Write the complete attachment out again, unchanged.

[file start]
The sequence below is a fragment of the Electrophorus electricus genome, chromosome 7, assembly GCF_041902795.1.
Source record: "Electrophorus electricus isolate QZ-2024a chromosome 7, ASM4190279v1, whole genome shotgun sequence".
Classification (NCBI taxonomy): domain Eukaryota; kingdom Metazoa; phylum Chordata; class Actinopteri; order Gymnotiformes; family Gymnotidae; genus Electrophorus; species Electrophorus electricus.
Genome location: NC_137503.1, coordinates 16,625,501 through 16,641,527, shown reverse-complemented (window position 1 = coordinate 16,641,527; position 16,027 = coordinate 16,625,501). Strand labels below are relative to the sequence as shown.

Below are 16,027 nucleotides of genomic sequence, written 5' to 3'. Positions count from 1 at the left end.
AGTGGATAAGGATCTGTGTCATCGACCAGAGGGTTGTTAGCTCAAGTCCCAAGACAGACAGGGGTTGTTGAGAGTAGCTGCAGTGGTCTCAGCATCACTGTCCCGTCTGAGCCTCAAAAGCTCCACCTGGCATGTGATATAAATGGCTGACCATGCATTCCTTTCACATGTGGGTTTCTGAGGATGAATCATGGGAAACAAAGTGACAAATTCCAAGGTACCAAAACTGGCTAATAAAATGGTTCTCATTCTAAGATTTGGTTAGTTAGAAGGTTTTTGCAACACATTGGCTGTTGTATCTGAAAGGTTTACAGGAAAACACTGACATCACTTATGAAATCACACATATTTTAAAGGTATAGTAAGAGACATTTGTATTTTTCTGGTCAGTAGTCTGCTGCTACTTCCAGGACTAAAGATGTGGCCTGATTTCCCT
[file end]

The sequence below is a fragment of the Electrophorus electricus genome, chromosome 7, assembly GCF_041902795.1.
Source record: "Electrophorus electricus isolate QZ-2024a chromosome 7, ASM4190279v1, whole genome shotgun sequence".
Classification (NCBI taxonomy): domain Eukaryota; kingdom Metazoa; phylum Chordata; class Actinopteri; order Gymnotiformes; family Gymnotidae; genus Electrophorus; species Electrophorus electricus.
Genome location: NC_137503.1, coordinates 16,625,501 through 16,641,527, shown reverse-complemented (window position 1 = coordinate 16,641,527; position 16,027 = coordinate 16,625,501). Strand labels below are relative to the sequence as shown.

Below are 16,027 nucleotides of genomic sequence, written 5' to 3'. Positions count from 1 at the left end.
AGTGGATAAGGATCTGTGTCATCGACCAGAGGGTTGTTAGCTCAAGTCCCAAGACAGACAGGGGTTGTTGAGAGTAGCTGCAGTGGTCTCAGCATCACTGTCCCGTCTGAGCCTCAAAAGCTCCACCTGGCATGTGATATAAATGGCTGACCATGCATTCCTTTCACATGTGGGTTTCTGAGGATGAATCATGGGAAACAAAGTGACAAATTCCAAGGTACCAAAACTGGCTAATAAAATGGTTCTCATTCTAAGATTTGGTTAGTTAGAAGGTTTTTGCAACACATTGGCTGTTGTATCTGAAAGGTTTACAGGAAAACACTGACATCACTTATGAAATCACACATATTTTAAAGGTATAGTAAGAGACATTTGTATTTTTCTGGTCAGTAGTCTGCTGCTACTTCCAGGACTAAAGATGTGGCCTGATTTCCCT